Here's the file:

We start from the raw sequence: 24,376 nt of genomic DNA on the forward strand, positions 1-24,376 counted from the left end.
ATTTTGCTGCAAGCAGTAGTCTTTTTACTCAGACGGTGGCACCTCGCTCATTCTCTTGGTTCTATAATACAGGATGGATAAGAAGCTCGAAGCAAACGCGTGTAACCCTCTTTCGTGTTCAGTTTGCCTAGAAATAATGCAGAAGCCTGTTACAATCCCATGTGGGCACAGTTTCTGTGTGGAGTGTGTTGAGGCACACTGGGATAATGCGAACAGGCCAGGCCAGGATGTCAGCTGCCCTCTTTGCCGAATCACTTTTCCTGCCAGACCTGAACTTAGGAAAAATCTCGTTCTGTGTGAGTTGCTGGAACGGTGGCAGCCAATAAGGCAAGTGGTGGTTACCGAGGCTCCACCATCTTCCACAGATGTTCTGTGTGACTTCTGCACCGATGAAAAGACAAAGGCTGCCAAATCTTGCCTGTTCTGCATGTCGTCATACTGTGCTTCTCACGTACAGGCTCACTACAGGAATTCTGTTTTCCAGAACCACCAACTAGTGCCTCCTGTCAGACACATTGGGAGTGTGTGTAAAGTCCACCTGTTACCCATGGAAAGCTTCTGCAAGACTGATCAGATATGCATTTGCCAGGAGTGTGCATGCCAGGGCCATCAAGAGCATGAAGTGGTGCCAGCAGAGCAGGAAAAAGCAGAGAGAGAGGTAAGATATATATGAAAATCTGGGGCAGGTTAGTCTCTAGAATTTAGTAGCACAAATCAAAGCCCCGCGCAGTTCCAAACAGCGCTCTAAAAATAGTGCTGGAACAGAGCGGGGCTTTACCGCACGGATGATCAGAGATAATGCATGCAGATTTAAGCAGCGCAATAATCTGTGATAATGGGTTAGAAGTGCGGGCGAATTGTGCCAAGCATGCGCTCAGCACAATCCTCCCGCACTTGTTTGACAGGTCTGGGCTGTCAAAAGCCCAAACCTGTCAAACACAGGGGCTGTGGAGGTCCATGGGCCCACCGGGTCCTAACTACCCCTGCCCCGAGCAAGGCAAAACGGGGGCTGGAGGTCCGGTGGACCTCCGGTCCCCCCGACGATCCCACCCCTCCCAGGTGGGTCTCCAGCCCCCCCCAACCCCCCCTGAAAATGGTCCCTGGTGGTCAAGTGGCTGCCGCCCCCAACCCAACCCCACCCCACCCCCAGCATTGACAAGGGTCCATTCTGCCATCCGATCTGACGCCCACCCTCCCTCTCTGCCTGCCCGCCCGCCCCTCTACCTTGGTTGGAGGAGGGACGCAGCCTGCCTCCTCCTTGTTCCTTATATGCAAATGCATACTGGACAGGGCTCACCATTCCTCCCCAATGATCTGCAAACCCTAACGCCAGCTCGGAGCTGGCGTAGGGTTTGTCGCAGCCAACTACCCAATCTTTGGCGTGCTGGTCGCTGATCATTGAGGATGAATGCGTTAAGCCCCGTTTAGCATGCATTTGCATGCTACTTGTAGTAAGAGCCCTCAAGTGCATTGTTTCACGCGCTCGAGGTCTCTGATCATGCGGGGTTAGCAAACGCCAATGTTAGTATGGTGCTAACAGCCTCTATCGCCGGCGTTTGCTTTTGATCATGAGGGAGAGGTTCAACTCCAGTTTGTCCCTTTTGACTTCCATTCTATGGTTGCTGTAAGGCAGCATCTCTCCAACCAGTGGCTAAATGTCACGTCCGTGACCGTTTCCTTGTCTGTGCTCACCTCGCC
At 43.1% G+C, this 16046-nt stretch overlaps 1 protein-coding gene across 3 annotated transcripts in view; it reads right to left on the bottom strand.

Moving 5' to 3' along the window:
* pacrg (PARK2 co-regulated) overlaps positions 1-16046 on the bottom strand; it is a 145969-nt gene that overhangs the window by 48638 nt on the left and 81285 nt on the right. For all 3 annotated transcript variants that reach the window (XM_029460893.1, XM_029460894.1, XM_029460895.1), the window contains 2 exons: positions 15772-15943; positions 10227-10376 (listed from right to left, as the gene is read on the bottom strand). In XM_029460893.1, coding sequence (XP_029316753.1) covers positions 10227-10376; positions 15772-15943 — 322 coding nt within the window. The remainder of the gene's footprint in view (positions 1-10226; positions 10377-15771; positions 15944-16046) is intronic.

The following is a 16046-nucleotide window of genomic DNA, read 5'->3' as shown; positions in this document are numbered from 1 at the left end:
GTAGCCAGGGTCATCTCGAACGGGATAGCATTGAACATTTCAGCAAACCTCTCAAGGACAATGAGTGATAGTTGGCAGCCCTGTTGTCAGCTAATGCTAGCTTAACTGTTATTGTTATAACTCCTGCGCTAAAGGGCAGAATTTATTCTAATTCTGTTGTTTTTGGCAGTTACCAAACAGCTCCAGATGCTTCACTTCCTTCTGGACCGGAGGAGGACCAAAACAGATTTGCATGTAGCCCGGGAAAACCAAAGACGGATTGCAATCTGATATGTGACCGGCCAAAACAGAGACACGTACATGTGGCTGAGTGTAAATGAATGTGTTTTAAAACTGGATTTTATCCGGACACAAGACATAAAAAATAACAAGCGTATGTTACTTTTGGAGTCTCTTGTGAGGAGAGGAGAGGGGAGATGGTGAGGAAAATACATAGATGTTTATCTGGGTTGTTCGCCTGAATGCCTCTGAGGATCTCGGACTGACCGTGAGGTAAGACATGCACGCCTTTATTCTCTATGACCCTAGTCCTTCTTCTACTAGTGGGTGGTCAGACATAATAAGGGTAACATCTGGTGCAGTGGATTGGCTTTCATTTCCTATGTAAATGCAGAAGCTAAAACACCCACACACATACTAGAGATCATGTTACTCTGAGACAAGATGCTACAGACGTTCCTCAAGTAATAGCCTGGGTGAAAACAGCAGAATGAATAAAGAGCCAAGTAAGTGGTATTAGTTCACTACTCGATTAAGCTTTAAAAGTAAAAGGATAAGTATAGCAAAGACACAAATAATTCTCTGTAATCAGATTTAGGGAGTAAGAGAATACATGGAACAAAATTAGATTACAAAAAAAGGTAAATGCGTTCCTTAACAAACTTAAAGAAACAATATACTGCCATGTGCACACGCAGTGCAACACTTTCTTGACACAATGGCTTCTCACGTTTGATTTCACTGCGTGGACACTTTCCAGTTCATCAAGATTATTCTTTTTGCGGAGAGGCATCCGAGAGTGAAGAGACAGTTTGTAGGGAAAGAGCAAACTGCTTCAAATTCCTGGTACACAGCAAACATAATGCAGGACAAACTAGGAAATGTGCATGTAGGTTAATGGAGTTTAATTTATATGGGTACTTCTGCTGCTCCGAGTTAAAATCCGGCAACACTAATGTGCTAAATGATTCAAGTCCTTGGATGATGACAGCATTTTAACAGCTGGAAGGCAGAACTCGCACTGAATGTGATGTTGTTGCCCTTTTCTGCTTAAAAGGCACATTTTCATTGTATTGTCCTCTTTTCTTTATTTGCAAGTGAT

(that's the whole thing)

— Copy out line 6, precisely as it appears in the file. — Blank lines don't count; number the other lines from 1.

The following is a 16046-nucleotide window of genomic DNA, read 5'->3' as shown; positions in this document are numbered from 1 at the left end: